Education was traditionally available only to the upper classes. Scholar-officials, known also as mandarins, constituted the top of the social order and were recruited through civil service exams on classical Chinese literature and philosophy.

With French colonial rule the educational curriculum became Westernized. Nowadays, people have to pay for school, and poor families are left disadvantaged. Because of limited government funds, private universities and colleges have risen alongside the public system, though they are controlled by the Department of National Education.

The Communist Party government still controls all schools. Primary education is compulsory and lasts from ages 6 to 11. Secondary school lasts for seven years. Children attend school six days a week for half a day. In general, schools are overcrowded and lack basic supplies. School curricula, which formerly reflected French influence, now include Vietnamese history, language and literature. Students also study morality, civics and Vietnamese customs. Girls may learn home economics, while boys learn handicrafts. All students must spend time each week on manual labour at the school.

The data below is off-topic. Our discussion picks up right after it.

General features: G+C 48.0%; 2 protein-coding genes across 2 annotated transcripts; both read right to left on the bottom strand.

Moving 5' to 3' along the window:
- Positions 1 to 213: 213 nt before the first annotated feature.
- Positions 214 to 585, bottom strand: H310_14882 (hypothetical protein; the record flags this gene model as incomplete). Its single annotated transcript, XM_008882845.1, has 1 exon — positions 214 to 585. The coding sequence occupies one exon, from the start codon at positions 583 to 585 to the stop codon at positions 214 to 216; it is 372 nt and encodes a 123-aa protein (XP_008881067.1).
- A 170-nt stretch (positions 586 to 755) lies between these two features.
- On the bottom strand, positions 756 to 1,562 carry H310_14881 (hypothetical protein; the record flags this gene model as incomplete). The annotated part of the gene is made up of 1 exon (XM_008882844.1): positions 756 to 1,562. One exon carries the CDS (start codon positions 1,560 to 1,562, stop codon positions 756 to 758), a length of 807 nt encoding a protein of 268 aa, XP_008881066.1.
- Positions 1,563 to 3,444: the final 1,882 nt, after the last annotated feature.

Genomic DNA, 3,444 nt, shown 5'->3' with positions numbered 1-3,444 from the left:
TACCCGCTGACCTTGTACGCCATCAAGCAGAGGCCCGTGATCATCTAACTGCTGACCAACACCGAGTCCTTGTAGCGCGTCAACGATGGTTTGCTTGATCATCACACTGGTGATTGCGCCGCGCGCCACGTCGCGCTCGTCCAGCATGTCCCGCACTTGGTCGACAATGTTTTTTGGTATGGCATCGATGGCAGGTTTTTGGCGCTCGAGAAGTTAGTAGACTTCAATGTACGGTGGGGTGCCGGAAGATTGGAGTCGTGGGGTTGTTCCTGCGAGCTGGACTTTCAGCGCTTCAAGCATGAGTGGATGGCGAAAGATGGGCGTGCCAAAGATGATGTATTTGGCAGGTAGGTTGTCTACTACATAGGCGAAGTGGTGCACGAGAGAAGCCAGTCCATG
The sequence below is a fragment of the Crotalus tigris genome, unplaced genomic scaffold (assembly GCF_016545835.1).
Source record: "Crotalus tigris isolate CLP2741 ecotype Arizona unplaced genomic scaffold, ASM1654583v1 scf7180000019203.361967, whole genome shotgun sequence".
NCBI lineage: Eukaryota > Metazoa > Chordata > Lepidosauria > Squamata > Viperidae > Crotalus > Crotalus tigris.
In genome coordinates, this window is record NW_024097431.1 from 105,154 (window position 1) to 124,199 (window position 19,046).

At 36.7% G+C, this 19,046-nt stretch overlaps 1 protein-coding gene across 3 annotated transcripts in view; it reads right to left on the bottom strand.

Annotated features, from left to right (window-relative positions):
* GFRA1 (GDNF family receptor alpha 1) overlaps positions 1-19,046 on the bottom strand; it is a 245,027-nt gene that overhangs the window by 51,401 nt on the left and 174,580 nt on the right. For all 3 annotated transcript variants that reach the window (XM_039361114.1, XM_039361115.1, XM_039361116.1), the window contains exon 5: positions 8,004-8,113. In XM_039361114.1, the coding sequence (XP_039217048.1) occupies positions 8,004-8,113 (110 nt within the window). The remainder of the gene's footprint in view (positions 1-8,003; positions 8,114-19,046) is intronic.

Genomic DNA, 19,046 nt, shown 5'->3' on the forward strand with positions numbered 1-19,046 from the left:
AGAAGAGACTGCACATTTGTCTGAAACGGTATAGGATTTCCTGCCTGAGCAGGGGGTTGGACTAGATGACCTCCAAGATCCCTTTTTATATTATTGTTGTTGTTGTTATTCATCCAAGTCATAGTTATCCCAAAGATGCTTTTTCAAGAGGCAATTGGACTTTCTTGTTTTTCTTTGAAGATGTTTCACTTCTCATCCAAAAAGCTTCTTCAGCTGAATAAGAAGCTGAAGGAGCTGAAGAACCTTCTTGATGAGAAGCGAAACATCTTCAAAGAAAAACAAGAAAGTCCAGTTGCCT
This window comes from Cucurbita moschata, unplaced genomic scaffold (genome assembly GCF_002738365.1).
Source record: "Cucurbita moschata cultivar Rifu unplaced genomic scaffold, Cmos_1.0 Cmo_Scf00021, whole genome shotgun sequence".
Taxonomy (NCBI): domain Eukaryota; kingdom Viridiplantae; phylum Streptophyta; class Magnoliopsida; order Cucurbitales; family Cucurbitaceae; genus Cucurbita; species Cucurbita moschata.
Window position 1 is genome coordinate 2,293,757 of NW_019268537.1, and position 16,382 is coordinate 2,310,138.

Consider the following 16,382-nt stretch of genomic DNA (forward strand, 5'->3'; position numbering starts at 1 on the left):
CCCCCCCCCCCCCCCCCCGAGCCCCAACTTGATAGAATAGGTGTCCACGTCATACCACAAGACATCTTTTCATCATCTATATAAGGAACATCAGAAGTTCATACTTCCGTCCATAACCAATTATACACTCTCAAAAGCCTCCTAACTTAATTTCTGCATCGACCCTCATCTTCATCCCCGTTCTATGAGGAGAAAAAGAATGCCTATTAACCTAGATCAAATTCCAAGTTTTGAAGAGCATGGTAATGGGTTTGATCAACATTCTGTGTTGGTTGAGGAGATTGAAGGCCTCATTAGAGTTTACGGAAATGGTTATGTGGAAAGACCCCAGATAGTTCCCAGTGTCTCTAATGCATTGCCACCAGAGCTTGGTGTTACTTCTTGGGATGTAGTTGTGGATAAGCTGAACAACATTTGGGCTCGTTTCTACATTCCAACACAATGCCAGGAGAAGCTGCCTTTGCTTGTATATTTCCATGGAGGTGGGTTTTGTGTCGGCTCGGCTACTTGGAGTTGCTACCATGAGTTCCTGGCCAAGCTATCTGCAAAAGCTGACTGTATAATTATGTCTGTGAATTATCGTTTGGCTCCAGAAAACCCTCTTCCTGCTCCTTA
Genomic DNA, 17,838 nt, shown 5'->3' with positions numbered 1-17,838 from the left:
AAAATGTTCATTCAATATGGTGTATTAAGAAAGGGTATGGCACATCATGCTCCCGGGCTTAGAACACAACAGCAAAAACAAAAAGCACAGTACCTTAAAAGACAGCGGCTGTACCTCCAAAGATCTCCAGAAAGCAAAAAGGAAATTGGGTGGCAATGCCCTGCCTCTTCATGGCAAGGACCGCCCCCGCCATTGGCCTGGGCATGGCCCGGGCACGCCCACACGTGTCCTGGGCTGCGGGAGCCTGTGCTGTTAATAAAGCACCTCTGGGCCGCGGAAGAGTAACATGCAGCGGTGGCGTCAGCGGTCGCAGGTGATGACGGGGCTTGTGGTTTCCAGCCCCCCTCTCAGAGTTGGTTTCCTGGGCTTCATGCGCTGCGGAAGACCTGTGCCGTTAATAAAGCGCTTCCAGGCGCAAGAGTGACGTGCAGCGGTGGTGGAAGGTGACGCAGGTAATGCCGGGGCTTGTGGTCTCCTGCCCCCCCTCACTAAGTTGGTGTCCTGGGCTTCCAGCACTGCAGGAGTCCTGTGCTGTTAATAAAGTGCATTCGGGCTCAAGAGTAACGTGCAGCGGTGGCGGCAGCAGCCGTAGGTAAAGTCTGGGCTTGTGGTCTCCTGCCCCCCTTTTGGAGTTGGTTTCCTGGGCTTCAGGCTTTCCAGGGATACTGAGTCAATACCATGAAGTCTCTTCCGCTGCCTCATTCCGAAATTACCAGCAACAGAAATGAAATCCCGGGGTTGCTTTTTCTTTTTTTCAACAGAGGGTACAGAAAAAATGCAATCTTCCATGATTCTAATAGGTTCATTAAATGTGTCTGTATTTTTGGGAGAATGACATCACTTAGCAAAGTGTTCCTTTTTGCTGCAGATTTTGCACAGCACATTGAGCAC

The Vietnamese view education as the key to success, and a successful individual brings honour and prosperity to the entire family. Parents will sacrifice almost anything to provide their children with a good education. Parents are used to taking an active role in encouraging their children to do well at school, and they expect them to do a great deal of homework. Though poorly paid, teachers receive great respect: parents do not question or interfere with the wisdom of teachers' decisions.

Years of war diverted government funds from the school system and teacher training. However, Vietnam has maintained an unusually high level of education in spite of war and poverty; literacy rates average 91%.

After secondary school, students can attend a vocational school, college or university. However, few students enroll in post-secondary institutions because of the cost and the perception that vocational schools limit employment opportunities. In addition, universities in the cities of Hanoi and Ho Chi Minh have tough competition for one of the few admission places. Government has been working to promote vocational schools as an alternative and to expand the network of universities.

  Did you know?
Education in Vietnam is often by rote. In addition, students are expected to stand when they deliver answers to questions.